Scriptease just happened to be the welcome return of a few faces we've seen before and some fresh new faces I'll be on the lookout for again.
Firstly, the venue of the State Dining Room at the Ayers House Museum where we saw Dorothy Parker strut her stuff.
Then, because it was Fringe and it was an improv show, who else could possibly be the Master of Ceremonies but the wonderful, and more than a little naughty, Joshua Kapitza most recently seen (by me anyway) in the D&D and monopoly inspired improv shows of past Fringes.
And there was also a very welcome returning face from this year, Eden Trebilco, from last weekend's Great Detectives show. I'm probably going to infer this a bunch of times in this review, but let me say it right out loud, right here... I may have only seen Eden twice now, but holy crap I love that man! He knows how to turn the dial not only all the way up to eleven, but he takes it past eleven, around to one again and then back up to eleven.
But getting back to the show... while the previous improv shows have taken their titles as a place to start and then gone all the way over the horizon to places unknown, this show sticks much more closely to the murder mystery format of Cludeo... well, at least it takes all the character names, and the room and weapon choices from there... everything else is pure brilliant insanity and based on whatever answers they could hear to a seemingly random question that each cast member asked the audience.
Hence we had Joshua as a Matrix/Mr Smith inspired Mr Green... Eden as an interpretive dancing Mr Plum... Jarrad Paker as a highly Mrs Doubtfire-esk Mrs White... the lovely Chicagoan Noah Tavor as a very laid back Colonel Mustard, inventor of the atomo ray that turned everyone (ie the audience) into hideous, yet sporadically sexy, zombies... Jaklene Vukasinovic as the very haughty (and in this particular show, the very murderous) Mrs Peacock... and last but not least, the victim of the tale, Coby Yolland as the stuttering Miss Scarlet.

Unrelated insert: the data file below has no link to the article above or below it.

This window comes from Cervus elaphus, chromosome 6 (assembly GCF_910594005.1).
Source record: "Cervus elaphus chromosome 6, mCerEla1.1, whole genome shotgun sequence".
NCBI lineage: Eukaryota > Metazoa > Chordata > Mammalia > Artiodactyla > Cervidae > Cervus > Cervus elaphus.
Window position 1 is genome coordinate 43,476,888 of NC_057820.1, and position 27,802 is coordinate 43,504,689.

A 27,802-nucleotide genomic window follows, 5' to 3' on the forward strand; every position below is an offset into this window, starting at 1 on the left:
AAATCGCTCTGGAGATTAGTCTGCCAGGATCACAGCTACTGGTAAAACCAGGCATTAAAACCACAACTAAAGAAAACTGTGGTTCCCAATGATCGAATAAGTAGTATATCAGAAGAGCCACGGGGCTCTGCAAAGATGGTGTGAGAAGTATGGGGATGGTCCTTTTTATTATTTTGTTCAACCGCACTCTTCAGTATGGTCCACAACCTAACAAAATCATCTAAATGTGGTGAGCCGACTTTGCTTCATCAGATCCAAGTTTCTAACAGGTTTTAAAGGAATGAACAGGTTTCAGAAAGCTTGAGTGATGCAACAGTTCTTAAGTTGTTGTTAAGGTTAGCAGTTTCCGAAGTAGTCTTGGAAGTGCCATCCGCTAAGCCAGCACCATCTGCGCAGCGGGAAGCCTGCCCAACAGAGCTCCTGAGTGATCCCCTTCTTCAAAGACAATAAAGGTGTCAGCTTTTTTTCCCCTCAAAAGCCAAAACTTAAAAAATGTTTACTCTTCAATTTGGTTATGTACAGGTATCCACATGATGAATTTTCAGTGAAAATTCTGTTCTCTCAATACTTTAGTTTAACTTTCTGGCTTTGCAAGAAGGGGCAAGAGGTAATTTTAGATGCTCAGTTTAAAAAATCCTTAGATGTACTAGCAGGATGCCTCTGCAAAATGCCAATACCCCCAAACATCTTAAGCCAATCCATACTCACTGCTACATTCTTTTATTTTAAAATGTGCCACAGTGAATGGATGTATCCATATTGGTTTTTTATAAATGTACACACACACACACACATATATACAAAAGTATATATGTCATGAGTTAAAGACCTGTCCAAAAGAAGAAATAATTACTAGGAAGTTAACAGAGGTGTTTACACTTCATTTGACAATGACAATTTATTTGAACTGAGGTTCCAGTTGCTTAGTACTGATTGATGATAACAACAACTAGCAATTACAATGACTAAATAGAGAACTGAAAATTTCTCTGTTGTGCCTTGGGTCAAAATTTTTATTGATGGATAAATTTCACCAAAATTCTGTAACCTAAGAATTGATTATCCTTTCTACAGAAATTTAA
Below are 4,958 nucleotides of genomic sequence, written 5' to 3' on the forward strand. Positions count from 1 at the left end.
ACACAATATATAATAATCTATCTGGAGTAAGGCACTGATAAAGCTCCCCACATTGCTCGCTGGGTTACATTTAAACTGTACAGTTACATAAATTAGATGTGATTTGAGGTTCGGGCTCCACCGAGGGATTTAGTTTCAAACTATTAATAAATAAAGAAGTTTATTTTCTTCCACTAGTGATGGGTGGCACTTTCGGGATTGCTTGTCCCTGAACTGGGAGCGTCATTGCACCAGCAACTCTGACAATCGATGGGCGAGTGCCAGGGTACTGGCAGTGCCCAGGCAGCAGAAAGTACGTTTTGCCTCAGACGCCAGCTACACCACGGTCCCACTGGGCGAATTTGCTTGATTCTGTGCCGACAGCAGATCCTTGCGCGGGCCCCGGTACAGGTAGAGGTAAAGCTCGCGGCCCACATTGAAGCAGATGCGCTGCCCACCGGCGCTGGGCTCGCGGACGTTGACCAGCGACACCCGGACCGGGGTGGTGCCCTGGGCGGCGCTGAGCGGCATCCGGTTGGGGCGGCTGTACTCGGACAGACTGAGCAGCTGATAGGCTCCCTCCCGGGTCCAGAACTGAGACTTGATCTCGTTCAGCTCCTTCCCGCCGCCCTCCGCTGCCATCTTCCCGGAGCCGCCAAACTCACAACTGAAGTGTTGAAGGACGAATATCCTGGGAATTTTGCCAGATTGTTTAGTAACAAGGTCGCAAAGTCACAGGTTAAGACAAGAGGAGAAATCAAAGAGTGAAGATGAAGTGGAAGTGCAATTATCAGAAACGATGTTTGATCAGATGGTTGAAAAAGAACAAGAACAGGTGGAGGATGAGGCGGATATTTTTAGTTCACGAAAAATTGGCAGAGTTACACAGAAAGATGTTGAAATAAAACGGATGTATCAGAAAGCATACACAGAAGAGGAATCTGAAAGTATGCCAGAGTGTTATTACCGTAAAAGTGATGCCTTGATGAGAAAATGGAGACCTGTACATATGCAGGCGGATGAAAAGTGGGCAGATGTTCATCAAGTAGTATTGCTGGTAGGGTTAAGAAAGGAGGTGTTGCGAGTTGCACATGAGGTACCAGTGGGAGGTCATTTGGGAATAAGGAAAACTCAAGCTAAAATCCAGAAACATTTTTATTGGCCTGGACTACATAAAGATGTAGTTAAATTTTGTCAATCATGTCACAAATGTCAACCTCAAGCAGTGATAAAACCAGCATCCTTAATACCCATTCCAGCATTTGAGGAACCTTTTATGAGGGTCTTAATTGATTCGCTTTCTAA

Oh, and the lovely Anne Mayer as "everyone else in the known universe" (although her best role was as the very thick and then very amorous rugby player who ends up shot).
With any improv show it's difficult to remember all the twists and turns, but we had a mostly unrequited love story between Mrs White and Colonel Mustard, a somewhat requited (with much spinning) love story between Sensei/Morpheus Green and his pupil Mr Plum... the invention of the atomo ray (with the handy reverse switch that turned everything from death back to life... all with the power of love)... and a metric ton of interpretive dance (mostly performed by the brilliant Eden, although Joshua did give it a damn good crack as well).
But as with any game of Cluedo, the real question is who and where and with what.
To involve the audience, each of the cast dropped clues (and occasionally just flat out said the name of the room or thing) as to their item and location, and the program came with a handy logic puzzle to allow you to check off where the victim, in this case Miss Scarlet, was found and what the murder weapon was.
Then in the last sequence the murderer had to casually slip the name of the weapon into their dialogue.
Hence, our murderer was Mrs Peacock, in the lounge with the rope.
The cast was all brilliant, and I'm just sad that this was the last night, because I cannot recommend this highly enough. Joshua is wonderfully dry as always, I've already confessed my deep and abiding love for Eden, but Jarrad's Euphegenia White was pitch perfect, not least of all due to his ability to just break into song at a moment's notice.
And the point where the whole cast and audience is singing I Will Survive while Eden interpretive dances his heart out will be one of the things I'll remember most about this show.
This is a returning show from last year, so I can only hope they bring it back (or something very similar) again next year, because that's the very best thing about improv shows and the truly random nature of audience suggestions, it's never the same twice... anything can happen, and often will.